You can drive through the south of France on two-lane roads edged with wildflowers and shaded by sycamore trees generations old. In olive groves and orchards, wild thyme, lavender, and rosemary grow in rocky patches of soil. The scent of pine and heather perfumes the air. You can linger over dinner, just like the French do. When you reserve a table at a restaurant in France, it's yours for the night—the waiter won't ask you to wait in the bar for 30 minutes before seating you, or hustle you along so he can seat another party before the night is over.

This is contemporary France, a land that has preserved what is good and beautiful and true from its past and made it work in the present. Other nations have also preserved their historical charm, and other industrialized nations also boast ultra-modern amenities, but no country combines these two so successfully as France. This is true not only in Paris, but also, remarkably, in the smaller towns and villages. The successful blending of past and present permeates the entire society and every region.

One of the secrets of this successful blending lies in the fact that the French have managed to combine an agricultural base within a modern industrial economy. High-tech agricultural methods mingle with the rural charm of hand-hewn stone walls and tile roofs. Farmers—individual, small producers—are still important to the French economy. When French farmers take their complaints to the streets, the government pays attention to them. After all, France is the food basket of Europe thanks not to corporate agribusiness, but to the family farm.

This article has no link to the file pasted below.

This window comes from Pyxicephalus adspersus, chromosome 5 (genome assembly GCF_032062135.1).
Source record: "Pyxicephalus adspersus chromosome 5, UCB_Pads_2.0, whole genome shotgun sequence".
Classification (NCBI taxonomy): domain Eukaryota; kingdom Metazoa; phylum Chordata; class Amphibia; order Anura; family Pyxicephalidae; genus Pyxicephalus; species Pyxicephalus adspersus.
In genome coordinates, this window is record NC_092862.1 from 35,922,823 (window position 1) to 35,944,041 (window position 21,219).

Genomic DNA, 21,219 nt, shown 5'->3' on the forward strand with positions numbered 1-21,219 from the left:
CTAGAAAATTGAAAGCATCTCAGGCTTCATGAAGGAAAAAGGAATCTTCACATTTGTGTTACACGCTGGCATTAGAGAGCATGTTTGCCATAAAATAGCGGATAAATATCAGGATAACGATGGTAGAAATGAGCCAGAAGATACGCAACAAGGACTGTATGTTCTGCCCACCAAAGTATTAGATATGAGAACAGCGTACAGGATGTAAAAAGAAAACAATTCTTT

At the same time, France prizes its modernity. The country boasts a surplus of electric power from nuclear plants and builds rockets to launch its own satellites into orbit. It is Europe's largest producer of automobiles and host to its commercial aircraft industry. In most years, exports surpass imports; when they do not, as in 2004, it becomes a national issue. French medical researchers rival their peers anywhere in the world, and the health of French citizens is taken seriously. Employers provide mandatory health care, and the government offers extensive benefits for the needy and unemployed.